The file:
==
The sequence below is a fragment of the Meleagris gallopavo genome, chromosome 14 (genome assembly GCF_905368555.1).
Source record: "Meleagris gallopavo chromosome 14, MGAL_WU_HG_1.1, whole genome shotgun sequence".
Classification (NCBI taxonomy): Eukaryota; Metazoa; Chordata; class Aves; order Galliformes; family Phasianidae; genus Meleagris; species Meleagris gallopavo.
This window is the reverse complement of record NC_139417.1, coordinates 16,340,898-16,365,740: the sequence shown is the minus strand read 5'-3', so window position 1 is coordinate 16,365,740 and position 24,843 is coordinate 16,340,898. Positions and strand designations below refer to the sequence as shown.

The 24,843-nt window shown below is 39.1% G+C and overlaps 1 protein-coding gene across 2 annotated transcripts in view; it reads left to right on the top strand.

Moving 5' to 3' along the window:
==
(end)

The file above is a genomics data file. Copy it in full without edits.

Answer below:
The sequence below is a fragment of the Meleagris gallopavo genome, chromosome 14 (genome assembly GCF_905368555.1).
Source record: "Meleagris gallopavo chromosome 14, MGAL_WU_HG_1.1, whole genome shotgun sequence".
Classification (NCBI taxonomy): Eukaryota; Metazoa; Chordata; class Aves; order Galliformes; family Phasianidae; genus Meleagris; species Meleagris gallopavo.
This window is the reverse complement of record NC_139417.1, coordinates 16,340,898-16,365,740: the sequence shown is the minus strand read 5'-3', so window position 1 is coordinate 16,365,740 and position 24,843 is coordinate 16,340,898. Positions and strand designations below refer to the sequence as shown.

The 24,843-nt window shown below is 39.1% G+C and overlaps 1 protein-coding gene across 2 annotated transcripts in view; it reads left to right on the top strand.

Moving 5' to 3' along the window: